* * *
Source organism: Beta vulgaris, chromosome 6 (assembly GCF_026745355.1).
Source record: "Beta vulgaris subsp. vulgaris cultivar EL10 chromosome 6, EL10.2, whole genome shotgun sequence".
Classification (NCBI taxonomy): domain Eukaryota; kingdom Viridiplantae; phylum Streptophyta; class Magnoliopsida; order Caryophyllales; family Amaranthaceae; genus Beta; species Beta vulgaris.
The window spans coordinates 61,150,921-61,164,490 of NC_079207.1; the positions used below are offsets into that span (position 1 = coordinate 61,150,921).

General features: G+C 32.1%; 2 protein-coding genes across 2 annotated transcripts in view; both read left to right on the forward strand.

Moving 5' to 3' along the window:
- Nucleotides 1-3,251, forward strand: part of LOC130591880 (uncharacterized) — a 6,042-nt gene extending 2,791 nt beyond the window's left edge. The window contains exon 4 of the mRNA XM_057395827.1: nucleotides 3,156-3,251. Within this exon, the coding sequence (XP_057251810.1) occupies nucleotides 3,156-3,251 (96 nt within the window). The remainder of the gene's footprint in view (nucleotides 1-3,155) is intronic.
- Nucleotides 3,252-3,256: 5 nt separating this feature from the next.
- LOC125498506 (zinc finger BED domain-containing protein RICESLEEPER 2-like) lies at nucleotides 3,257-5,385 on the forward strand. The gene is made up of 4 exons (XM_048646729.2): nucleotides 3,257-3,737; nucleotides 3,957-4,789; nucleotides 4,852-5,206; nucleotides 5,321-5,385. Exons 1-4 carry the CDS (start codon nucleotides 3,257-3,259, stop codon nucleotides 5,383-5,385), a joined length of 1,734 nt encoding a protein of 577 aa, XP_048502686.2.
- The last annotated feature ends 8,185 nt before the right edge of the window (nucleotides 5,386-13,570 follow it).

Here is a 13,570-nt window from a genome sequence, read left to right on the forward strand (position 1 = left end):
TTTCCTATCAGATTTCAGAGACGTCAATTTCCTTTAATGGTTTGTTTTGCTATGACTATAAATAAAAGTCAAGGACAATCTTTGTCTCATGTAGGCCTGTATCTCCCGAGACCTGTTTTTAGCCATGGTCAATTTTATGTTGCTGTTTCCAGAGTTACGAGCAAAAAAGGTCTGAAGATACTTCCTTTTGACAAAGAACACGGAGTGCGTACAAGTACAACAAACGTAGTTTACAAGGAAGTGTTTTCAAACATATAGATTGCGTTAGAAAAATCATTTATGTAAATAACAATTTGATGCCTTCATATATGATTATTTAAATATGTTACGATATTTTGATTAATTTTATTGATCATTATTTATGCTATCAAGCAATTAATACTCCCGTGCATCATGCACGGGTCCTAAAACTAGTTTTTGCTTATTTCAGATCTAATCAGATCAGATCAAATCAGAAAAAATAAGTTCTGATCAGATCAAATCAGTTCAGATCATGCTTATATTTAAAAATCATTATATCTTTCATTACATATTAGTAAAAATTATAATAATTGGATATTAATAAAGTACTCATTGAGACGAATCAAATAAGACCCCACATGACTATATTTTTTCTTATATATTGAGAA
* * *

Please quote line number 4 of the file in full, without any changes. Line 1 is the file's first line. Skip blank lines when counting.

The window spans coordinates 61,150,921-61,164,490 of NC_079207.1; the positions used below are offsets into that span (position 1 = coordinate 61,150,921).